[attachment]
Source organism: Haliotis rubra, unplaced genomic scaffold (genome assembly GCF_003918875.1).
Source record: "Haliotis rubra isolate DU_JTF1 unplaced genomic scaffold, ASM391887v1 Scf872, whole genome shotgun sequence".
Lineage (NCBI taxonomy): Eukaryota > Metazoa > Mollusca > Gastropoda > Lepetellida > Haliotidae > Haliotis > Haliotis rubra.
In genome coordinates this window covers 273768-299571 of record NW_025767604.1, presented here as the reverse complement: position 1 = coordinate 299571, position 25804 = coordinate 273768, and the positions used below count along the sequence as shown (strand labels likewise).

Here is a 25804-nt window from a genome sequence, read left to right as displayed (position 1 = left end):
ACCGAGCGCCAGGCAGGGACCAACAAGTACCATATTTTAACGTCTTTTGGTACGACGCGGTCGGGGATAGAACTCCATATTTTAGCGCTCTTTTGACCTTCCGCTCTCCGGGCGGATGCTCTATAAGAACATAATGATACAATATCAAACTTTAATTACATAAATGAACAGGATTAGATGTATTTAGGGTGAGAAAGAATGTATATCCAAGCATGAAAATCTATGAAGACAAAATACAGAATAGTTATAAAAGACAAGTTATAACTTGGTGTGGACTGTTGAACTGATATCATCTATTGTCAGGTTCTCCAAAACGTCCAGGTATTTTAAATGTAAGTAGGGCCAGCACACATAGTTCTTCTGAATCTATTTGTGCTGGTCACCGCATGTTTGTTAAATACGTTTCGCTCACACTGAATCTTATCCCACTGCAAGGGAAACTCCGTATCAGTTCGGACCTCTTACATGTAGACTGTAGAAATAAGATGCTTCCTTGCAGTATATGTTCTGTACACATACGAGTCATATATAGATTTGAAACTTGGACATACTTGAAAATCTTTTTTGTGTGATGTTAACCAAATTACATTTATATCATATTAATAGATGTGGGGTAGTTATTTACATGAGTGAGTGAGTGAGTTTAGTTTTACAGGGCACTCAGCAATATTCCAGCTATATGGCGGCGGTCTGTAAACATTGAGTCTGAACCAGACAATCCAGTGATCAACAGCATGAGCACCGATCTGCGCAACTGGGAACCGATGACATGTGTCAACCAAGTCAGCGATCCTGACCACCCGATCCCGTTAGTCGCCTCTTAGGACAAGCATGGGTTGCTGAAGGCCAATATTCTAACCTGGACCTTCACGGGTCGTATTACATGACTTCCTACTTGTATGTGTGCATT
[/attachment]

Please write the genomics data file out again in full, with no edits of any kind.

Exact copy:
Source organism: Haliotis rubra, unplaced genomic scaffold (genome assembly GCF_003918875.1).
Source record: "Haliotis rubra isolate DU_JTF1 unplaced genomic scaffold, ASM391887v1 Scf872, whole genome shotgun sequence".
Lineage (NCBI taxonomy): Eukaryota > Metazoa > Mollusca > Gastropoda > Lepetellida > Haliotidae > Haliotis > Haliotis rubra.
In genome coordinates this window covers 273768-299571 of record NW_025767604.1, presented here as the reverse complement: position 1 = coordinate 299571, position 25804 = coordinate 273768, and the positions used below count along the sequence as shown (strand labels likewise).

Here is a 25804-nt window from a genome sequence, read left to right as displayed (position 1 = left end):
ACCGAGCGCCAGGCAGGGACCAACAAGTACCATATTTTAACGTCTTTTGGTACGACGCGGTCGGGGATAGAACTCCATATTTTAGCGCTCTTTTGACCTTCCGCTCTCCGGGCGGATGCTCTATAAGAACATAATGATACAATATCAAACTTTAATTACATAAATGAACAGGATTAGATGTATTTAGGGTGAGAAAGAATGTATATCCAAGCATGAAAATCTATGAAGACAAAATACAGAATAGTTATAAAAGACAAGTTATAACTTGGTGTGGACTGTTGAACTGATATCATCTATTGTCAGGTTCTCCAAAACGTCCAGGTATTTTAAATGTAAGTAGGGCCAGCACACATAGTTCTTCTGAATCTATTTGTGCTGGTCACCGCATGTTTGTTAAATACGTTTCGCTCACACTGAATCTTATCCCACTGCAAGGGAAACTCCGTATCAGTTCGGACCTCTTACATGTAGACTGTAGAAATAAGATGCTTCCTTGCAGTATATGTTCTGTACACATACGAGTCATATATAGATTTGAAACTTGGACATACTTGAAAATCTTTTTTGTGTGATGTTAACCAAATTACATTTATATCATATTAATAGATGTGGGGTAGTTATTTACATGAGTGAGTGAGTGAGTTTAGTTTTACAGGGCACTCAGCAATATTCCAGCTATATGGCGGCGGTCTGTAAACATTGAGTCTGAACCAGACAATCCAGTGATCAACAGCATGAGCACCGATCTGCGCAACTGGGAACCGATGACATGTGTCAACCAAGTCAGCGATCCTGACCACCCGATCCCGTTAGTCGCCTCTTAGGACAAGCATGGGTTGCTGAAGGCCAATATTCTAACCTGGACCTTCACGGGTCGTATTACATGACTTCCTACTTGTATGTGTGCATT